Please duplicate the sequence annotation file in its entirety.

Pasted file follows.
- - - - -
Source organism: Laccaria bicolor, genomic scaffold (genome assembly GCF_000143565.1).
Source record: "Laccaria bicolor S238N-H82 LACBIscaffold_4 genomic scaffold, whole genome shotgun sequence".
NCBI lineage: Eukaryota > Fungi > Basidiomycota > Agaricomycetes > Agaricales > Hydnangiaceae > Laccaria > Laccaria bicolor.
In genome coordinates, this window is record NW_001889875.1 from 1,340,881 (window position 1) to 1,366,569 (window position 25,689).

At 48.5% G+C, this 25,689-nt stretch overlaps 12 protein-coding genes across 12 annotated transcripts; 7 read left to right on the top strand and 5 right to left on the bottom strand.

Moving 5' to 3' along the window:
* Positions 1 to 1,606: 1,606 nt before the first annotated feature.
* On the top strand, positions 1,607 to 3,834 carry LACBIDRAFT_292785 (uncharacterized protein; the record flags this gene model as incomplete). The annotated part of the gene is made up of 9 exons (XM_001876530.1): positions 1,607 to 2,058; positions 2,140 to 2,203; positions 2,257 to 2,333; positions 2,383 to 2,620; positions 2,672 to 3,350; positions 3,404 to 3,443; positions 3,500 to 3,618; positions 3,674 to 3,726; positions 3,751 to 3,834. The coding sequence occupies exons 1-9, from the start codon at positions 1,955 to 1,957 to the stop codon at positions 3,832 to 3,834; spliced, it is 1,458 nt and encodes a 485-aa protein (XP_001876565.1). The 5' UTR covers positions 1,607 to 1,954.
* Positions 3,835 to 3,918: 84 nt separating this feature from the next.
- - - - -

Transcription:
Source organism: Laccaria bicolor, genomic scaffold (genome assembly GCF_000143565.1).
Source record: "Laccaria bicolor S238N-H82 LACBIscaffold_4 genomic scaffold, whole genome shotgun sequence".
NCBI lineage: Eukaryota > Fungi > Basidiomycota > Agaricomycetes > Agaricales > Hydnangiaceae > Laccaria > Laccaria bicolor.
In genome coordinates, this window is record NW_001889875.1 from 1,340,881 (window position 1) to 1,366,569 (window position 25,689).

At 48.5% G+C, this 25,689-nt stretch overlaps 12 protein-coding genes across 12 annotated transcripts; 7 read left to right on the top strand and 5 right to left on the bottom strand.

Moving 5' to 3' along the window:
* Positions 1 to 1,606: 1,606 nt before the first annotated feature.
* On the top strand, positions 1,607 to 3,834 carry LACBIDRAFT_292785 (uncharacterized protein; the record flags this gene model as incomplete). The annotated part of the gene is made up of 9 exons (XM_001876530.1): positions 1,607 to 2,058; positions 2,140 to 2,203; positions 2,257 to 2,333; positions 2,383 to 2,620; positions 2,672 to 3,350; positions 3,404 to 3,443; positions 3,500 to 3,618; positions 3,674 to 3,726; positions 3,751 to 3,834. The coding sequence occupies exons 1-9, from the start codon at positions 1,955 to 1,957 to the stop codon at positions 3,832 to 3,834; spliced, it is 1,458 nt and encodes a 485-aa protein (XP_001876565.1). The 5' UTR covers positions 1,607 to 1,954.
* Positions 3,835 to 3,918: 84 nt separating this feature from the next.